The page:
In the Hardesty case, the state conceded all three of the above elements. Based on their public statements, it does not appear that the prosecutors in the Goddess Temple cases will do the same, and while “mandated” and “central” may not be explicitly addressed, they may still arise implicitly in the context of whether the statutes being challenged “substantially burden the exercise of religious beliefs.”  If the  defendants were to win on the above questions (and it is on them to prove all three), another very high hurdle remains. The explanation of the “compelling state interest”-“least restrictive means” test in the Hardesty case provides a good preview of how an Arizona court would likely handle a case involving sex work. I remain convinced that, even if the criteria listed above are met, the likelihood of success under the compelling state interest-least restrictive means test is vanishingly small.

Mark Michaels



Secrets of Sexual Ecstasy

September 21, 2011

by Frank Wiegers Is there a secret psychology to deep, fulfilling sexuality and relationships? I suggest there is. It’s not so much a secret as it is a hidden knowing that you may not be conscious of. Sexual expression and your relationship tell you how you are doing in your life. If you sense there is more, or […]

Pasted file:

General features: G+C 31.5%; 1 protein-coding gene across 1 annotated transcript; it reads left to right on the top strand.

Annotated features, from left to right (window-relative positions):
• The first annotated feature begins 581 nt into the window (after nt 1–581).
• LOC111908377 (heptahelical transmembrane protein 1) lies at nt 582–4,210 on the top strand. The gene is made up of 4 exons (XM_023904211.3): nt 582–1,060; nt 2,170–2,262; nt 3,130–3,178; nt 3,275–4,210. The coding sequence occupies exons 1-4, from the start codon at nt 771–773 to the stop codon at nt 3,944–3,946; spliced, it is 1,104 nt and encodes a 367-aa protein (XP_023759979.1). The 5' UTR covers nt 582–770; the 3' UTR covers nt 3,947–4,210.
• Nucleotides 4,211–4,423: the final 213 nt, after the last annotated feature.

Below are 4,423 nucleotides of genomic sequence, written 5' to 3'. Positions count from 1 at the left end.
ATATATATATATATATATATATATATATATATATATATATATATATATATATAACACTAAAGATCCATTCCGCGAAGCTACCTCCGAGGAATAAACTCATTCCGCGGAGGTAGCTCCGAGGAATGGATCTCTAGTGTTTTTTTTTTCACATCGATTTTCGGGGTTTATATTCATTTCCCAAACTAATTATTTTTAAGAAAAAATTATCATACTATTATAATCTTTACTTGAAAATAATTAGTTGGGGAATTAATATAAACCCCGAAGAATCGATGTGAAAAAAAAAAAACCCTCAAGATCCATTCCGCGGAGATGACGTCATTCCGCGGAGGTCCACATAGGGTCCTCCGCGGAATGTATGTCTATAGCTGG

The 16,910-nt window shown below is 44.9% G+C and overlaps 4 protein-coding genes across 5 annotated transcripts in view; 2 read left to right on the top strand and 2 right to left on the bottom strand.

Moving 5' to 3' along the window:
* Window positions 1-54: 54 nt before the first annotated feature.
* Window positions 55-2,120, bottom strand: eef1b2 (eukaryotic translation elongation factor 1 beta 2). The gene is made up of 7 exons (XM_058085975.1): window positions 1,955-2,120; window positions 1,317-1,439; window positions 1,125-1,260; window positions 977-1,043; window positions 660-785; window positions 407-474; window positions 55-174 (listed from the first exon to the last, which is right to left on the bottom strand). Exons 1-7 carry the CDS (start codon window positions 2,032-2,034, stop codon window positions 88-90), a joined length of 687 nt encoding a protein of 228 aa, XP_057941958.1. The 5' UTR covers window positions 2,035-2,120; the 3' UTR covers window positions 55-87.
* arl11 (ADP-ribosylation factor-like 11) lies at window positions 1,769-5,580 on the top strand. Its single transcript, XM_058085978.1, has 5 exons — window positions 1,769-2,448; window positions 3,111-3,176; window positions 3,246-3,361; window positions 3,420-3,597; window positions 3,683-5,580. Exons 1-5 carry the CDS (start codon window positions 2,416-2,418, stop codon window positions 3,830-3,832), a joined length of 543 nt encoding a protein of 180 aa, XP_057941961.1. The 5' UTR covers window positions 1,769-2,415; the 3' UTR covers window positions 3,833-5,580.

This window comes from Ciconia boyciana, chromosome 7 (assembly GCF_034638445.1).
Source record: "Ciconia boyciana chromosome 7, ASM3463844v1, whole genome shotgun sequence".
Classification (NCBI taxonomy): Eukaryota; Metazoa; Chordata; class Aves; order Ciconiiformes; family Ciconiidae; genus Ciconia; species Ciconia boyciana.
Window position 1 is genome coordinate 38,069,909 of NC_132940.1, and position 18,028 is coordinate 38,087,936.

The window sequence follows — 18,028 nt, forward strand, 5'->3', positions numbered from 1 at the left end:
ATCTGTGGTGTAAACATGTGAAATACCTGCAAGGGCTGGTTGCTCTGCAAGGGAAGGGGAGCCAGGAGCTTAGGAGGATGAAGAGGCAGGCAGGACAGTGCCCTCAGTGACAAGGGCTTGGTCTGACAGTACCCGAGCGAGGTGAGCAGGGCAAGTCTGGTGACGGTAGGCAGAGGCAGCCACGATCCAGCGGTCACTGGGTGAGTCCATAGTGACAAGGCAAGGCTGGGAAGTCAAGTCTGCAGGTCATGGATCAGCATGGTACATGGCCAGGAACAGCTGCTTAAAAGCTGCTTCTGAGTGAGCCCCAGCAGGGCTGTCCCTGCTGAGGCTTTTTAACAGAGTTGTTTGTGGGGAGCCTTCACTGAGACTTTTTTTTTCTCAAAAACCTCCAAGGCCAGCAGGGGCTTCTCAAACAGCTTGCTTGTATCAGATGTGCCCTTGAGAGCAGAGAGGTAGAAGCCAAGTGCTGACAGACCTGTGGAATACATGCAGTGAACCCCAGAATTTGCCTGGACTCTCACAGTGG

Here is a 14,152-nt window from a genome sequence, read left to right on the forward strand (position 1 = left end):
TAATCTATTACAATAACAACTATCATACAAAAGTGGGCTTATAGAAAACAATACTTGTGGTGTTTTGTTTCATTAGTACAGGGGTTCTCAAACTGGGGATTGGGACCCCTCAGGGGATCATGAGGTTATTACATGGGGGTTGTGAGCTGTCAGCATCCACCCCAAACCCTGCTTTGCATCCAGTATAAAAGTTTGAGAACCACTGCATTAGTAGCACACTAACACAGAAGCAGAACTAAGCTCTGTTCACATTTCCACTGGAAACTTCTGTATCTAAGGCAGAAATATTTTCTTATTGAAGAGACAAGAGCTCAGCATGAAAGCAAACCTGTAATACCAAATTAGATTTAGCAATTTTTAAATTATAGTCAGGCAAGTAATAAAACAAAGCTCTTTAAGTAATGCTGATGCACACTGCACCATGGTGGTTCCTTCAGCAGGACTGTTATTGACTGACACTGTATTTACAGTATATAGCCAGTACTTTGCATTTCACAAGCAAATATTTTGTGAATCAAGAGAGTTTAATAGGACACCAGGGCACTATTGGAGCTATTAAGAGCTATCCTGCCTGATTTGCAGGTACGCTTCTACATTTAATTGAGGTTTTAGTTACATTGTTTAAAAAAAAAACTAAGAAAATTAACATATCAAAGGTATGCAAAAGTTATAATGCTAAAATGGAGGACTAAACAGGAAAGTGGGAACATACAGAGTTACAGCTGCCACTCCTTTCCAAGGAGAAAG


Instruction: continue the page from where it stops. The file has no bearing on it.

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Does Like Attract Like OR Do Opposites Attract?

September 21, 2011

by Frank Wiegers Really both apply in relationships. The opposite part that attracts is the polarity between male and female. It’s not just the gender difference it’s the maleness and femaleness of each of the partners. Without that masculine and feminine energy difference there is no chemistry. The chemistry is the sexual energy that creates the lusty passion in a […]

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Happiness Ever After

September 21, 2011

by Charles and Caroline Muir  As written in “Tantra: The Art of Conscious Loving” The secret to passionate, long lasting relationships is the life’s work of Charles and Caroline Muir. The following excerpt is adapted from Tantra: The Art of Conscious Loving, a book which details how to put passion back into your love life. […]

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Male Multiple Full-Body Orgasms